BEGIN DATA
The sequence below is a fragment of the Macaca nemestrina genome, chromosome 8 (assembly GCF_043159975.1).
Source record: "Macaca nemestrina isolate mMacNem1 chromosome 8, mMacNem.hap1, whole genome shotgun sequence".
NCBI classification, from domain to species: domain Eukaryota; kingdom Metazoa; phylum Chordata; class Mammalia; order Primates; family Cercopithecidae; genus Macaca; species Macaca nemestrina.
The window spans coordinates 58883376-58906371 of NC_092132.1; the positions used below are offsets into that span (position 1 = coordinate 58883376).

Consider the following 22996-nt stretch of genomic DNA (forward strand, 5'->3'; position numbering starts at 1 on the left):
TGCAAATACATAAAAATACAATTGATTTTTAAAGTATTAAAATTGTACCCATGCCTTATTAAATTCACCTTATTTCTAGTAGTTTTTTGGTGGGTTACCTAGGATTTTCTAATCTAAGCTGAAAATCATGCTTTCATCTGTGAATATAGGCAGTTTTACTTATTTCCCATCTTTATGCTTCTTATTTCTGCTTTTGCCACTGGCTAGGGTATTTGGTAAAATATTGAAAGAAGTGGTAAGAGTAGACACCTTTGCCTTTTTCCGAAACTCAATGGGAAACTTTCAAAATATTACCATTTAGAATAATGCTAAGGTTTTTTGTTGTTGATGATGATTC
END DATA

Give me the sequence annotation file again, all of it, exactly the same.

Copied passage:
The sequence below is a fragment of the Macaca nemestrina genome, chromosome 8 (assembly GCF_043159975.1).
Source record: "Macaca nemestrina isolate mMacNem1 chromosome 8, mMacNem.hap1, whole genome shotgun sequence".
NCBI classification, from domain to species: domain Eukaryota; kingdom Metazoa; phylum Chordata; class Mammalia; order Primates; family Cercopithecidae; genus Macaca; species Macaca nemestrina.
The window spans coordinates 58883376-58906371 of NC_092132.1; the positions used below are offsets into that span (position 1 = coordinate 58883376).

Consider the following 22996-nt stretch of genomic DNA (forward strand, 5'->3'; position numbering starts at 1 on the left):
TGCAAATACATAAAAATACAATTGATTTTTAAAGTATTAAAATTGTACCCATGCCTTATTAAATTCACCTTATTTCTAGTAGTTTTTTGGTGGGTTACCTAGGATTTTCTAATCTAAGCTGAAAATCATGCTTTCATCTGTGAATATAGGCAGTTTTACTTATTTCCCATCTTTATGCTTCTTATTTCTGCTTTTGCCACTGGCTAGGGTATTTGGTAAAATATTGAAAGAAGTGGTAAGAGTAGACACCTTTGCCTTTTTCCGAAACTCAATGGGAAACTTTCAAAATATTACCATTTAGAATAATGCTAAGGTTTTTTGTTGTTGATGATGATTC